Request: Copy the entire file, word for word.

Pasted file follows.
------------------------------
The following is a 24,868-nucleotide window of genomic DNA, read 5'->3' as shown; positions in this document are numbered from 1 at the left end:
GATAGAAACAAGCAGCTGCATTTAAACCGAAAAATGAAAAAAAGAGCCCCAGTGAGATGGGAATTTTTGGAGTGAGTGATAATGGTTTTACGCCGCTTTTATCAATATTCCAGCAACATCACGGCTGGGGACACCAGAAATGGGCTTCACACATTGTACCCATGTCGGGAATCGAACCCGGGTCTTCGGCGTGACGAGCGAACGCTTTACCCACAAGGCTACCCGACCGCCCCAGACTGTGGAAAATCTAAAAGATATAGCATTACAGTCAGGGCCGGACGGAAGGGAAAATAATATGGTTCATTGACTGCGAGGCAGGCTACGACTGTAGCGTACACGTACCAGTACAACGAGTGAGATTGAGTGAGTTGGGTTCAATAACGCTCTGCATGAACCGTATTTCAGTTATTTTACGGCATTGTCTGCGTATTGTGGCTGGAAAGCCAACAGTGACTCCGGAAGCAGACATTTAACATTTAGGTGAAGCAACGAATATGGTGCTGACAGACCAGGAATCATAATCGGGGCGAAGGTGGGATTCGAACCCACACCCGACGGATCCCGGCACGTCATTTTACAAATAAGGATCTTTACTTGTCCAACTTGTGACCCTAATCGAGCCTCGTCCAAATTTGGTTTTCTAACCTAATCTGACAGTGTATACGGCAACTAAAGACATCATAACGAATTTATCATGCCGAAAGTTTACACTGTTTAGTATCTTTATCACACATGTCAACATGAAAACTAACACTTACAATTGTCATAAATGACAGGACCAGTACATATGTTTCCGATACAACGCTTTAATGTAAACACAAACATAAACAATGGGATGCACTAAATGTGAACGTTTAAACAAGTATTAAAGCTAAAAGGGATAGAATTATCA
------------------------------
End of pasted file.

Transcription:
The following is a 24,868-nucleotide window of genomic DNA, read 5'->3' as shown; positions in this document are numbered from 1 at the left end:
GATAGAAACAAGCAGCTGCATTTAAACCGAAAAATGAAAAAAAGAGCCCCAGTGAGATGGGAATTTTTGGAGTGAGTGATAATGGTTTTACGCCGCTTTTATCAATATTCCAGCAACATCACGGCTGGGGACACCAGAAATGGGCTTCACACATTGTACCCATGTCGGGAATCGAACCCGGGTCTTCGGCGTGACGAGCGAACGCTTTACCCACAAGGCTACCCGACCGCCCCAGACTGTGGAAAATCTAAAAGATATAGCATTACAGTCAGGGCCGGACGGAAGGGAAAATAATATGGTTCATTGACTGCGAGGCAGGCTACGACTGTAGCGTACACGTACCAGTACAACGAGTGAGATTGAGTGAGTTGGGTTCAATAACGCTCTGCATGAACCGTATTTCAGTTATTTTACGGCATTGTCTGCGTATTGTGGCTGGAAAGCCAACAGTGACTCCGGAAGCAGACATTTAACATTTAGGTGAAGCAACGAATATGGTGCTGACAGACCAGGAATCATAATCGGGGCGAAGGTGGGATTCGAACCCACACCCGACGGATCCCGGCACGTCATTTTACAAATAAGGATCTTTACTTGTCCAACTTGTGACCCTAATCGAGCCTCGTCCAAATTTGGTTTTCTAACCTAATCTGACAGTGTATACGGCAACTAAAGACATCATAACGAATTTATCATGCCGAAAGTTTACACTGTTTAGTATCTTTATCACACATGTCAACATGAAAACTAACACTTACAATTGTCATAAATGACAGGACCAGTACATATGTTTCCGATACAACGCTTTAATGTAAACACAAACATAAACAATGGGATGCACTAAATGTGAACGTTTAAACAAGTATTAAAGCTAAAAGGGATAGAATTATCA